Born-digital businesses that relegate digital ethics and data privacy to the back seat in favor of driving fast growth could end up crashing and burning instead of enduring.
This article is part of our Born-Digital study, where AlixPartners set out to research born-digital companies' unique blend of strengths and challenges and identify the most pressing needs and areas of focus needed to sustain their success. See all the articles in our series here.
“Most culture statements or value statements end up sounding very banal and very similar. Ultimately, it's not about what’s publicly stated. It’s about what’s publicly rewarded.”
— C-level executive of a born-digital company
Driving fast growth has come to define many born-digital businesses—and the transformative disruptions they leave in their wakes—compared with their traditionally born counterparts. The tech-start-up mantra, "Move fast and break things" says it all. By getting innovative products to market at breakneck speed, born-digital companies have birthed brand-new, multi-billion-dollar industries.
But in their pursuit to define the next big product category or reach the next big customer segment, many born-digital enterprises have relegated to the back seat certain topics related to digital ethics and data privacy because those topics strike them as mundane. As a result, such companies risk unwittingly facilitating unethical and even illegal behaviors in their management ranks, workforces, and users.
As more and more born-digital businesses mature into market leaders, they’ll have to buttress their strategies, processes, systems, and cultures so that they excel at digital ethics and data privacy—if they hope to endure. That buttressing will require that they foster the right values, that they monitor changing regulations and comply with them, and that they make data privacy an imperative across their entire organization.
WHO’S RESPONSIBLE FOR CULTURE?
For born-digital businesses, overemphasis on growth and speed can come at the expense of efforts to establish the right culture. Of course, born-digital companies have to be nimble so they can either drive changes to, or swiftly adapt to customer expectations. But to build a company that lasts, its leaders must also establish digital ethics and data privacy protection standards through consensus—so that everyone understands what’s expected and everyone feels accountable to adhering to those standards. Such standards define expectations with regard to access to private data, use of data, accuracy, and completeness in the collection of data about individuals or organizations, data subjects’ legal rights to access and ownership of their data, and rights involving inspecting, updating, or correcting data.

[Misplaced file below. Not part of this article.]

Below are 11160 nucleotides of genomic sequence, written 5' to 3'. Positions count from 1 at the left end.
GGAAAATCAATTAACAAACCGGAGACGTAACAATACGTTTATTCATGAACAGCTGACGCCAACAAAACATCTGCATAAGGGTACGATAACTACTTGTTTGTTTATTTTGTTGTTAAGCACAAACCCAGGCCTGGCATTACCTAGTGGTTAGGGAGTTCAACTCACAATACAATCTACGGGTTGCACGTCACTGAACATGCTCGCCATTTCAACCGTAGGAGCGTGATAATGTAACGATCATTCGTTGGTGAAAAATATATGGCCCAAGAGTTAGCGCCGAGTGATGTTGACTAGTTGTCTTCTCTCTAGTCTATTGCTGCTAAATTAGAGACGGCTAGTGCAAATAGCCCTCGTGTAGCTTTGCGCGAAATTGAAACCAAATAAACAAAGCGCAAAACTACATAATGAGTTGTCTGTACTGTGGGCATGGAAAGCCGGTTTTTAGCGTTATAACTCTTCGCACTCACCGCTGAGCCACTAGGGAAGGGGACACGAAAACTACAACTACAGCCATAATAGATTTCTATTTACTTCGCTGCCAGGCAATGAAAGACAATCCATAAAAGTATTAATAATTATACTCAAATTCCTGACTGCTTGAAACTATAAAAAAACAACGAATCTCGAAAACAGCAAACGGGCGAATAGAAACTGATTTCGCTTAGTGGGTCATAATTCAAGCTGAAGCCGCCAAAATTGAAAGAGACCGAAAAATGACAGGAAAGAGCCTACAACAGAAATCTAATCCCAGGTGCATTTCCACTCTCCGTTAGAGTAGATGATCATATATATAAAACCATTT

Company leaders should also encourage wide adoption of those standards throughout their organization. Doing so sends a clear message about which behaviors are acceptable—and which are not. Equally important, the standards focus both managers’ and employees’ attention on supporting the company’s long-term objectives such as developing products that meet requirements related to transparency and trust. The fact that customers are paying more attention to data privacy than ever before supports the notion that digital ethics should be core to the fundamental design of a product or service, as opposed to being an add-on or a compliance measure.
Privacy-by-design principles ensure a proactive approach to data protection and privacy, and they help reduce the temptation to cut corners to reach short-term goals, such as releasing a new product—without proper security measures in place—in order to go to market quickly. The disciplines that digital ethics and data privacy standards encourage can help companies avoid the kinds of problems that have blindsided more-careless enterprises.
Of course, born-digital companies must keep investing in technology and must proactively monitor competitors’ moves so as to stay ahead in their fast-changing markets. But technologies and competitors aren’t the only disruptors companies have to worry about. We’re increasingly seeing warning signs of a different type of disruption: regulation.
Until recently, regulators had yet to fully outline the rules of the digital-business game. Born-digital exemplars like PayPal, Airbnb, Lyft, and Grubhub have all operated in gray areas for a while. In the latest digital industries—like the recent micro-mobility craze—new entrants, including electric-scooter players Bird and Lime, introduced a product so new that many cities had no pertinent regulations in place at all. That may offer some explanation for the reasons that born-digital respondents in our study prioritized innovation, customer focus, and creativity—all of them values focused on growth and products—over ethics-related values like social responsibility and accountability.
But the regulatory winds appear to be moving away from self-regulation and toward more oversight and governance, as indicated by increased levels of attention in the business press and by new regulations being discussed to protect consumer data. It’s therefore in born-digital companies’ best interests to closely monitor such developments and then define their own internal best practices for complying with digital ethics and data privacy legislation as they emerge and evolve.
To achieve the advantages, born-digital leaders should answer:
- What values should define our organization?
- How will rapid growth affect key elements of our culture, such as hiring, product development and operating model?
- What commitments can we make to our stakeholder communities?
- Where can we anticipate regulatory changes, and how can we proactively meet them?
- What standards will our customers expect us to adhere to three to five years from now?